Jeremy Corbyn has launched a campaign to formulate a new business settlement to benefit workers and employers.
Labour's Workplace 2020 initiative is aimed at boosting the rights of employees and encouraging trade union membership.
Mr Corbyn first unveiled the idea when he addressed the May Day rally in London - the first time the head of the party has addressed the rally in 50 years.
He formally launched the campaign at green energy company Ecotricity in Stroud, Gloucestershire, on Thursday.
"In the UK the workplace - this place excepted and others excepted - is one of the most unequal of modern economies," Mr Corbyn said.
"Those at the very top in Britain earn very high wages and low pay is very widespread.
"Six million people in Britain earn less than the UK living wage and in-work poverty is at record high levels.
"The share of wages as national income has fallen and continues to fall as the imbalance of huge levels of salary at the very top of many companies continues to rise and the share of the income of those companies for workers has continued to reduce.
"In Britain we have agency Britain in effect - zero hours contracts, insecurity and wage under cutting.
"It's not sustainable, it's not healthy, it leads to desperate levels of stress and plays into the mental health crisis that so many people suffer in Britain at the present time.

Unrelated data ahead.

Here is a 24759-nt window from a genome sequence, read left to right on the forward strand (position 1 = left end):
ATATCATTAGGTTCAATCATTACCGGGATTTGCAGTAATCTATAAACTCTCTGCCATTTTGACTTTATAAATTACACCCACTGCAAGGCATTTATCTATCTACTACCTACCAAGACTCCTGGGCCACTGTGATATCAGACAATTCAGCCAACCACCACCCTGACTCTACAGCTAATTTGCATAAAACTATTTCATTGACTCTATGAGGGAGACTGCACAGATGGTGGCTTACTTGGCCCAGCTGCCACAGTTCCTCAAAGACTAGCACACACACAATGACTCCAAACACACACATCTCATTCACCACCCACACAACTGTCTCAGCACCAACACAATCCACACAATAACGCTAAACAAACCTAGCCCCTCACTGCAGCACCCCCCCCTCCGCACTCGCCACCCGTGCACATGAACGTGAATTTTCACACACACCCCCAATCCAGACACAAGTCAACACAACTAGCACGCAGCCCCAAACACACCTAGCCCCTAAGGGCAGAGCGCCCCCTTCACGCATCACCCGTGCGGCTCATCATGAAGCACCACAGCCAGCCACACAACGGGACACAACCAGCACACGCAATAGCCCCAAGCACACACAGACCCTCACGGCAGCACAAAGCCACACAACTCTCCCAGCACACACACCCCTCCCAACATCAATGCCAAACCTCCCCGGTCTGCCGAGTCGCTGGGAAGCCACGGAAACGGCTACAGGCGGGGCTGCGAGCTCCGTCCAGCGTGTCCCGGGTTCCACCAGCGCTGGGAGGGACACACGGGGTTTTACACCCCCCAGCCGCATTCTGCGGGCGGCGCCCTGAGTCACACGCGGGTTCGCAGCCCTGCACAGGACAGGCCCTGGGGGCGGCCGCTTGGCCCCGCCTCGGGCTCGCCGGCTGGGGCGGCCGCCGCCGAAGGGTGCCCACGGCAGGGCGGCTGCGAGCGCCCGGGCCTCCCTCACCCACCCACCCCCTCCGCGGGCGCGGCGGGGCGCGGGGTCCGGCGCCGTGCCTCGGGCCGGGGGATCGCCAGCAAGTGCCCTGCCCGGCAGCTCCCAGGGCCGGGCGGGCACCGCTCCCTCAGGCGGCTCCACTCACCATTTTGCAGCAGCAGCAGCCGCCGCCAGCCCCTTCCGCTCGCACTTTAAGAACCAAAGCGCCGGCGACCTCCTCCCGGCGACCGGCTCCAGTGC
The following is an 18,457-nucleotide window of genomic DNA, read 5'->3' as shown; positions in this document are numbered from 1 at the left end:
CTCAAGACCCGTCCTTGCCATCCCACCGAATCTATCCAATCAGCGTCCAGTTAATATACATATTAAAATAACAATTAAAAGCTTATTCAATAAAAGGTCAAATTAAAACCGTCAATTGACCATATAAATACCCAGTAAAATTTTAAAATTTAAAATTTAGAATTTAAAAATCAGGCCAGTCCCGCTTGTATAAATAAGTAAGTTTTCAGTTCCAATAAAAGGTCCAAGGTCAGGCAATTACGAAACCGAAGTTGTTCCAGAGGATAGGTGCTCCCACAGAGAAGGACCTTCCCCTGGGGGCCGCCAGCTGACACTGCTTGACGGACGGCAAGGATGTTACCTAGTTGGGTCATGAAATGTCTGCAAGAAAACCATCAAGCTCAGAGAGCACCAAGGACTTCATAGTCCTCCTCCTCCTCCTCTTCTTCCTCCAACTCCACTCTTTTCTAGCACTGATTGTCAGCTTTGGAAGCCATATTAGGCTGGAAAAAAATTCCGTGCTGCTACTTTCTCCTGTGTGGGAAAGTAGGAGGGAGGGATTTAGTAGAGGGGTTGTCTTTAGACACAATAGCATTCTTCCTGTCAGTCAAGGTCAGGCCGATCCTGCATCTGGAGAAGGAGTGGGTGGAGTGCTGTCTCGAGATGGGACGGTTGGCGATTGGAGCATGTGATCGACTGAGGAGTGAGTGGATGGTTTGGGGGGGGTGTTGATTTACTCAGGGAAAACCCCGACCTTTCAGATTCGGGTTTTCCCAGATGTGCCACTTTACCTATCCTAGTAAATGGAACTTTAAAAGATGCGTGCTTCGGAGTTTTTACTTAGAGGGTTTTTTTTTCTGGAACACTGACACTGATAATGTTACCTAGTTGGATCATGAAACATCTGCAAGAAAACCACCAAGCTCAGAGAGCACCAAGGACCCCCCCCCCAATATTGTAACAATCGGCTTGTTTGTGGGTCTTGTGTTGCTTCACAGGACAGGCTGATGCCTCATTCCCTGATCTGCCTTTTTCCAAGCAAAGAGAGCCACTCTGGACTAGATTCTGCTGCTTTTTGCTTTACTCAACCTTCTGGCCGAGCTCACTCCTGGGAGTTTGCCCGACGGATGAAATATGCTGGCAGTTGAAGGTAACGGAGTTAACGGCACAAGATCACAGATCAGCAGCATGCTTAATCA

"What people need is security in the workforce, security of their living and that's where Workplace 2020 comes into that discussion.
"Instead of a race to the bottom in jobs, pay and workplace rights, we'll be shaping a different approach based on full employment, a high skilled workforce with decent pay, rights of the self-employed and the employed and a voice that works for a collective bargain."
Mr Corbyn said the scheme would be part of Labour's policy making process, involving "very large" numbers of people to shape the party's understanding of what the country's priorities are.
"Above all, it's unlocking the potential in everybody to think of creative ideas of how we can do things differently and better," the Labour leader, who grew up in nearby Chippenham, added.
"How those at work want rights, want a voice, want democracy but above all, want to be able to contribute so that their skills are fully utilised."
Unite general secretary Len McCluskey hailed Workplace 2020 as proof the party are determined to improve the lives and treatment of working people.
"This is a fantastic move by the Labour party and is exactly the sort of initiative we expect from the real party of working people," he said.
"It sits in sharp contrast to a Conservative government that has always regarded workers and their unions as the 'enemy within', typified by their appalling trade union act.
"Crucially, this shows a Labour party willing to ask us all to consider what sort of country we want to be."
The union will be urging its 1.4 million members and their families to take party in the consultation, it said.